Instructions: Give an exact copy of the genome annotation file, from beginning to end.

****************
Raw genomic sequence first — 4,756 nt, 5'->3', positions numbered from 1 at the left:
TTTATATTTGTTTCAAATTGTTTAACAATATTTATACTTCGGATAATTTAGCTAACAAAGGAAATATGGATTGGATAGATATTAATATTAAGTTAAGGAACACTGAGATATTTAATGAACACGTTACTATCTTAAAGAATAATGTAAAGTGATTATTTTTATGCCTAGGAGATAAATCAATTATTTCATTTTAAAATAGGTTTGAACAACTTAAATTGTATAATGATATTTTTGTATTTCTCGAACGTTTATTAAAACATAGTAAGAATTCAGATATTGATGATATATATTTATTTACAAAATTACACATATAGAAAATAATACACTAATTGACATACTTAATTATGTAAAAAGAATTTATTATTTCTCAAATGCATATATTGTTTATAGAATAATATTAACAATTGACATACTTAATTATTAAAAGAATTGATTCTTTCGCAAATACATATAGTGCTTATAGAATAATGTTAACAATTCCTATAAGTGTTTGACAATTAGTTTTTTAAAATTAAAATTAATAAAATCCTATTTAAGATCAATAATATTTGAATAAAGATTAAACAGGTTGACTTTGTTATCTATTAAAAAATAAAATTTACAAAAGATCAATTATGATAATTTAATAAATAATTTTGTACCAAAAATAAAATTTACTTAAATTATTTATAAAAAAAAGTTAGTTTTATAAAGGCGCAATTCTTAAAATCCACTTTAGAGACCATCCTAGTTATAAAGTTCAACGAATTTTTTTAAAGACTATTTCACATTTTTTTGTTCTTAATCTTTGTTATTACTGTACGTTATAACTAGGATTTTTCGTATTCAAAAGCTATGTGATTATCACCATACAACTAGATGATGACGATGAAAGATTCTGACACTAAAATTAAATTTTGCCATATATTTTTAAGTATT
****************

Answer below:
Raw genomic sequence first — 4,756 nt, 5'->3', positions numbered from 1 at the left:
TTTATATTTGTTTCAAATTGTTTAACAATATTTATACTTCGGATAATTTAGCTAACAAAGGAAATATGGATTGGATAGATATTAATATTAAGTTAAGGAACACTGAGATATTTAATGAACACGTTACTATCTTAAAGAATAATGTAAAGTGATTATTTTTATGCCTAGGAGATAAATCAATTATTTCATTTTAAAATAGGTTTGAACAACTTAAATTGTATAATGATATTTTTGTATTTCTCGAACGTTTATTAAAACATAGTAAGAATTCAGATATTGATGATATATATTTATTTACAAAATTACACATATAGAAAATAATACACTAATTGACATACTTAATTATGTAAAAAGAATTTATTATTTCTCAAATGCATATATTGTTTATAGAATAATATTAACAATTGACATACTTAATTATTAAAAGAATTGATTCTTTCGCAAATACATATAGTGCTTATAGAATAATGTTAACAATTCCTATAAGTGTTTGACAATTAGTTTTTTAAAATTAAAATTAATAAAATCCTATTTAAGATCAATAATATTTGAATAAAGATTAAACAGGTTGACTTTGTTATCTATTAAAAAATAAAATTTACAAAAGATCAATTATGATAATTTAATAAATAATTTTGTACCAAAAATAAAATTTACTTAAATTATTTATAAAAAAAAGTTAGTTTTATAAAGGCGCAATTCTTAAAATCCACTTTAGAGACCATCCTAGTTATAAAGTTCAACGAATTTTTTTAAAGACTATTTCACATTTTTTTGTTCTTAATCTTTGTTATTACTGTACGTTATAACTAGGATTTTTCGTATTCAAAAGCTATGTGATTATCACCATACAACTAGATGATGACGATGAAAGATTCTGACACTAAAATTAAATTTTGCCATATATTTTTAAGTATT